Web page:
Communication as a non-technical skill in the operating room: A qualitative study
Peer reviewed, Journal article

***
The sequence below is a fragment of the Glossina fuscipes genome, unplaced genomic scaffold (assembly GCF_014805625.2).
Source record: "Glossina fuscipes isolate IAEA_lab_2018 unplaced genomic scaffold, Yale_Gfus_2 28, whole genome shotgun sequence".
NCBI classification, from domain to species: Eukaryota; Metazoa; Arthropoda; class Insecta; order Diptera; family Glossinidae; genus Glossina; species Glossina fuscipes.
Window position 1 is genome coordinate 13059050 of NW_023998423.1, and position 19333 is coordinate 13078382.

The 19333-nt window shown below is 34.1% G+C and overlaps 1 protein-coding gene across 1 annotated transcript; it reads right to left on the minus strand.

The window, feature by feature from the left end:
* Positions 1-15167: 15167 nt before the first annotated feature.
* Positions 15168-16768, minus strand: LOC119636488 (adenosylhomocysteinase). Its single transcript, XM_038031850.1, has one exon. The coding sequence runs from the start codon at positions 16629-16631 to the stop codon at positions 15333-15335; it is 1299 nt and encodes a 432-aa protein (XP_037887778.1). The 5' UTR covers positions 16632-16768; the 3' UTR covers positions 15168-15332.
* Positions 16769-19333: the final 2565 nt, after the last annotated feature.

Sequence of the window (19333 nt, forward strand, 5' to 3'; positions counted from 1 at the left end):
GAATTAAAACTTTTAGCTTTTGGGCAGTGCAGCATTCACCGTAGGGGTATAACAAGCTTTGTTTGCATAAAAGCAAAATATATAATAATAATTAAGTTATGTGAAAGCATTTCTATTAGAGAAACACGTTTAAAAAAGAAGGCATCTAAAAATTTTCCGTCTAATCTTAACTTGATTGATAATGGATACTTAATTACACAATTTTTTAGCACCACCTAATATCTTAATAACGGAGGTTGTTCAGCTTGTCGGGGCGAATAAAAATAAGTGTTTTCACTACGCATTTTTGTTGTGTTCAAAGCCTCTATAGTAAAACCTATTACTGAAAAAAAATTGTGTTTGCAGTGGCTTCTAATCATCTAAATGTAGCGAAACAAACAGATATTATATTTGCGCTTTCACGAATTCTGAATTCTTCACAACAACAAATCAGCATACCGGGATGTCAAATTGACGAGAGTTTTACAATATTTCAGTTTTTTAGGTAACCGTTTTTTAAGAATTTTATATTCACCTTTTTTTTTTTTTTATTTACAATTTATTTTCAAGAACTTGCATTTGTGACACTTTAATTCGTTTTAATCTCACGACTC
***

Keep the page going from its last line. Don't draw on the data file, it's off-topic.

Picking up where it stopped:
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Aim: The aim of this study was to explore how operating room nurses (ORNs) experience operating room (OR) team communication concerning non-technical skills. Design: Based on the Scrub Practitioners List of Intraoperative Non-Technical Skill (SPLINTS), qualitative individual in-depth semi-structured interviews were conducted with 11 ORNs in a Norwegian university hospital. Braun and Clarke's six analytic phases for thematic data analysis were used. Results: Surgeons being unprepared or demanding different instruments than the preoperative information indicates, cause stress and frustration. So does noise and brusquely or poor communication. Ensuring good information flow within the entire team is important. When silence is required, the ORNs communicate with gestures, looks and nods. Creating a positive and secure team culture facilitates discussions, questions and information sharing. Conclusion: Inappropriate dynamics, inaccurate and/or disrespectful communication and noise may reduce patient safety. Interdisciplinary team training may bring attention to the value of communication as a non-technical skill.